Kenyan startup Chumz has built a goal-based mobile app that helps users save and invest money from their mobile money accounts, with as little as US$0.05.
Formed in late-2019, Chumz worked on a prototype in 2020, reaching out to the regulator for a license in late-2020 and receiving one a year later.
The platform works by channeling funds collected from a user’s mobile money account to a licensed fund manager, who then offers a return to the fund. Earned interest is then redistributed to individual clients.
One of the unique features of Chumz is that it encourages users to save based on their behaviour.
“For instance, if a user spends money at a pub, the app suggests investing some of that money instead of spending it all. Similarly, if a user receives mobile money, the app prompts them to save some of the money. Our app offers an easy, convenient and accessible way for users to save and invest, helping them to reach their financial goals,” said Chumz co-founder Samuel Njuguna, who is also behind Kenyan mobile money startup Chura.
Njuguna said the startup had identified an opportunity to serve the retail investment market, which was underserved by most fund managers, who primarily cater to institutional investors or high-net-worth individuals.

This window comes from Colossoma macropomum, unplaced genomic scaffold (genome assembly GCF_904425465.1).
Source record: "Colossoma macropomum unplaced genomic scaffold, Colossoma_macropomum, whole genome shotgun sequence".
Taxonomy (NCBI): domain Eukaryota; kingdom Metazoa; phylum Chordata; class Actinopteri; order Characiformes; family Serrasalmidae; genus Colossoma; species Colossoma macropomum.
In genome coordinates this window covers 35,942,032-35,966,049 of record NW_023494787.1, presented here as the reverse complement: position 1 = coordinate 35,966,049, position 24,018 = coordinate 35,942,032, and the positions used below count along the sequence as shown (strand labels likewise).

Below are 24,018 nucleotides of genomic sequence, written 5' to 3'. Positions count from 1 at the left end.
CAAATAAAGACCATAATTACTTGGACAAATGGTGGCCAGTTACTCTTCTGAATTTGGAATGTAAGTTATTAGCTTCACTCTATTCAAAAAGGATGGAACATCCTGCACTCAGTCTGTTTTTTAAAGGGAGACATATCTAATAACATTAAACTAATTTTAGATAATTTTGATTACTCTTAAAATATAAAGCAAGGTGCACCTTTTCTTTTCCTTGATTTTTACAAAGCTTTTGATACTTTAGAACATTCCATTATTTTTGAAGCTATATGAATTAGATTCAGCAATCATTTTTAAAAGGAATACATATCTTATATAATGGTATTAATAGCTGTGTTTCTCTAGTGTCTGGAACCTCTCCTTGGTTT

“Additionally, we noticed that many potential clients recognised the value of savings and investment but lacked a tool to help them develop this habit. That’s why we developed the Chumz app, which is an easily accessible online platform that utilises behavioural psychology to guide users on when and how to save, based on their lifestyle around money,” he said. Users can start saving with as little as US$0.05.
Chumz has taken part in a handful of support programmes, including the GreenHouse Lab accelerator in 2021, but has only secured angel funding so far. Nonetheless, it has over 70,000 registered clients in the less than a year since it rolled out its app.
“We have seen segments such as parents using the app to educate their kids about financial literacy and at the same time create goals for them on the app,” Njuguna said. “A majority of the savers and investors are women.”
Currently operational in Kenya, with plans to expand to the rest of East Africa this year, Chumz makes money through agency fees from the fund managers it works with, a fee on withdrawals, and interest components on funds aggregated.